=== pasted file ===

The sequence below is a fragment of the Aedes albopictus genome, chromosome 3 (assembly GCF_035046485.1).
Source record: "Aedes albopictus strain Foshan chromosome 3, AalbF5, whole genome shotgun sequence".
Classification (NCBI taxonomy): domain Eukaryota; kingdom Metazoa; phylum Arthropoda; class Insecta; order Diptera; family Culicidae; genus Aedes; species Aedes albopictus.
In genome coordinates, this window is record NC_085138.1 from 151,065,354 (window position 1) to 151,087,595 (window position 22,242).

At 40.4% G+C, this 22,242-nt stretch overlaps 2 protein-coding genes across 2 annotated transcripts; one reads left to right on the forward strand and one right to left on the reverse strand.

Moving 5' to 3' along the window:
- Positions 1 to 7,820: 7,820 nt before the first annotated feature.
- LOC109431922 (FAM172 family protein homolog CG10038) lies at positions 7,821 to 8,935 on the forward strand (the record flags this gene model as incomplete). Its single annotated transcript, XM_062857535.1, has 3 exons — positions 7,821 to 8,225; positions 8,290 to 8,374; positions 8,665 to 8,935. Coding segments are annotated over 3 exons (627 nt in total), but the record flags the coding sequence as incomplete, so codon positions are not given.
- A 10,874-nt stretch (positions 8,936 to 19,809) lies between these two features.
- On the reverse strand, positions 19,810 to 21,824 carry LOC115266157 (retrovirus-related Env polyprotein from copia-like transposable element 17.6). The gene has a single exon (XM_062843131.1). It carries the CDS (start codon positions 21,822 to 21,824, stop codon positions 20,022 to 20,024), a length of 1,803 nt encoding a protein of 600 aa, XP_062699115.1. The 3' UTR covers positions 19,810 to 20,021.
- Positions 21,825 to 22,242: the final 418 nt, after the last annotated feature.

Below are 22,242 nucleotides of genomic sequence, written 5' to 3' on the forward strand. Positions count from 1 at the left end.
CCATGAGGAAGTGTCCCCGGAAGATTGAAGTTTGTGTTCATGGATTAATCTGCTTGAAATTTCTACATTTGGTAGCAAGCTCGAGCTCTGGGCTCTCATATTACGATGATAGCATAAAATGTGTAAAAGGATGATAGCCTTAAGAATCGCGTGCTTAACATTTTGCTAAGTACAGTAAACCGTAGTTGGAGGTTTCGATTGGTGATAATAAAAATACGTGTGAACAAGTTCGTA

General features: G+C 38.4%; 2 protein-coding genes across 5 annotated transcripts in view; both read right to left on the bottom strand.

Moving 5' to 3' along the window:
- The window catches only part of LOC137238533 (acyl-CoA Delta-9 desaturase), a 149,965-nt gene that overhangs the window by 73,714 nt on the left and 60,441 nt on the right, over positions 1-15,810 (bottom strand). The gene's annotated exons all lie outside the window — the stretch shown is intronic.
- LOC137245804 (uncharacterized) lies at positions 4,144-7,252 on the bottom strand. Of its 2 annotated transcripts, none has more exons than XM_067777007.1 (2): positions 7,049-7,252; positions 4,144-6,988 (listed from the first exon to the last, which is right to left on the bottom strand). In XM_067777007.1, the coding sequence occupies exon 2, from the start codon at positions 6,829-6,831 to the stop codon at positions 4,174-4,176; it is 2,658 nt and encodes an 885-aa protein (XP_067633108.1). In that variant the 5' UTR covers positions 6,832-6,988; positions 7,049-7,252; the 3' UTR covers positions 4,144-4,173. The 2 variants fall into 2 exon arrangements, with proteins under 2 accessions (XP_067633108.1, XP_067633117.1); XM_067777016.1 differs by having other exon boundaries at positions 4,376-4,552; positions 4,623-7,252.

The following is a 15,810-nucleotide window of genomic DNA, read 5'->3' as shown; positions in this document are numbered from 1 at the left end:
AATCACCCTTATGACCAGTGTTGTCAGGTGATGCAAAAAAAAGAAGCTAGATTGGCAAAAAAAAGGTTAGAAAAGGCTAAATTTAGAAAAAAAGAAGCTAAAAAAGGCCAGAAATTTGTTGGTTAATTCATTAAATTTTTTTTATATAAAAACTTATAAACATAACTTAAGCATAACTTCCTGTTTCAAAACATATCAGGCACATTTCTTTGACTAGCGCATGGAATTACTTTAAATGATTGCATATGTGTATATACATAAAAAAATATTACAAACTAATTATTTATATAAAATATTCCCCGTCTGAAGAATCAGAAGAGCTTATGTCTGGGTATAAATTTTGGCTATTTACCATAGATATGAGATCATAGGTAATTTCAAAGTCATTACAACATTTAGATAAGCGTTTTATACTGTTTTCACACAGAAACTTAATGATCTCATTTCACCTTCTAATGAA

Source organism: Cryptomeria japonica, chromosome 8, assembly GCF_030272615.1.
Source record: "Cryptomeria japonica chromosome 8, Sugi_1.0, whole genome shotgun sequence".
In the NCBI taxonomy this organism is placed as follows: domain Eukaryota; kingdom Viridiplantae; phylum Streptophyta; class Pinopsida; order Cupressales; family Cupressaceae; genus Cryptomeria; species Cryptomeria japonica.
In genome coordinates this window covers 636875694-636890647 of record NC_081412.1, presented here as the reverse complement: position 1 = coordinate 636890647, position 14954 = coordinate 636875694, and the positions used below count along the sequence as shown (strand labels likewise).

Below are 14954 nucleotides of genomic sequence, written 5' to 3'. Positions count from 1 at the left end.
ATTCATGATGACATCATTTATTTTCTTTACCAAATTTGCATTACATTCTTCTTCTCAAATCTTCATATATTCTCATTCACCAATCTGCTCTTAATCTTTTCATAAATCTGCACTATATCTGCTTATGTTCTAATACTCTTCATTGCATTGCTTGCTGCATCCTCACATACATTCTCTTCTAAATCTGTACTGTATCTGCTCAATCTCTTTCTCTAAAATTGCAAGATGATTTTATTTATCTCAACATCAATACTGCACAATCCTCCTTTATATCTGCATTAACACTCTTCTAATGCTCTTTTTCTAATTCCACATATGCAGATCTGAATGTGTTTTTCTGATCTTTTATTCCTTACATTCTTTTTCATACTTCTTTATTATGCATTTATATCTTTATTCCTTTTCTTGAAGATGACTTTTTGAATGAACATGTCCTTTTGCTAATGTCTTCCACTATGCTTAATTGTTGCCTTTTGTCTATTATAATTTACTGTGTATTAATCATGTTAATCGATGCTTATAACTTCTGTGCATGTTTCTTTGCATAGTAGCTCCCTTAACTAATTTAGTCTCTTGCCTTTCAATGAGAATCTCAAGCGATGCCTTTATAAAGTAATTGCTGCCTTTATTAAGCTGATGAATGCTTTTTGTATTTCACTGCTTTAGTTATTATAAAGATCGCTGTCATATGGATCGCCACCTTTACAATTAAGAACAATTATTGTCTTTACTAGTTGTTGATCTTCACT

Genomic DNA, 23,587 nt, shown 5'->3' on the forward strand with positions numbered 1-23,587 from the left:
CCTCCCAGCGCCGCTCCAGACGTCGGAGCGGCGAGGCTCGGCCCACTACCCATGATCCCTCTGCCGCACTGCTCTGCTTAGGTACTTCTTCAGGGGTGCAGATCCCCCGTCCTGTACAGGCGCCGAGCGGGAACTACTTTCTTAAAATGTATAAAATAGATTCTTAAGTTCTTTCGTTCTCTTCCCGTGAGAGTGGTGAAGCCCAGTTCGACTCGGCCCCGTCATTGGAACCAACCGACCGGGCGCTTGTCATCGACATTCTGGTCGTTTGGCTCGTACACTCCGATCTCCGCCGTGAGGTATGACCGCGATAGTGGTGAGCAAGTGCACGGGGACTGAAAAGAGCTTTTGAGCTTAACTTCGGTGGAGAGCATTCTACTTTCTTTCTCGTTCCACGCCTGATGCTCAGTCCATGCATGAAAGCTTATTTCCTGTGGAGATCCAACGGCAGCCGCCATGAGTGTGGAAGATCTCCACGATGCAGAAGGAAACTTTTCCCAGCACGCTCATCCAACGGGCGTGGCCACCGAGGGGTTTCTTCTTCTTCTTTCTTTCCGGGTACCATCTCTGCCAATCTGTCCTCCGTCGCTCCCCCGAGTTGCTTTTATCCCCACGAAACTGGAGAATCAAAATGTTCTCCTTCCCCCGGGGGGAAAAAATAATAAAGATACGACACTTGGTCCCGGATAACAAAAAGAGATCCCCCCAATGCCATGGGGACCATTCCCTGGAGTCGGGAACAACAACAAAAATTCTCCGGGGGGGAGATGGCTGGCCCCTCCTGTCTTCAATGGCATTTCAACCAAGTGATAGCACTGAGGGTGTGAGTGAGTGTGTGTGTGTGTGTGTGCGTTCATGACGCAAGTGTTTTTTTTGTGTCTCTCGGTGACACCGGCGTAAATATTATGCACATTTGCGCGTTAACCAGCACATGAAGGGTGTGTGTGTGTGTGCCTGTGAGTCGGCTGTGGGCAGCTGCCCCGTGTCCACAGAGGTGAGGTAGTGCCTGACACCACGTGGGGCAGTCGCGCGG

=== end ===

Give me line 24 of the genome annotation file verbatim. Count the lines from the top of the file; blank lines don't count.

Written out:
Below are 14954 nucleotides of genomic sequence, written 5' to 3'. Positions count from 1 at the left end.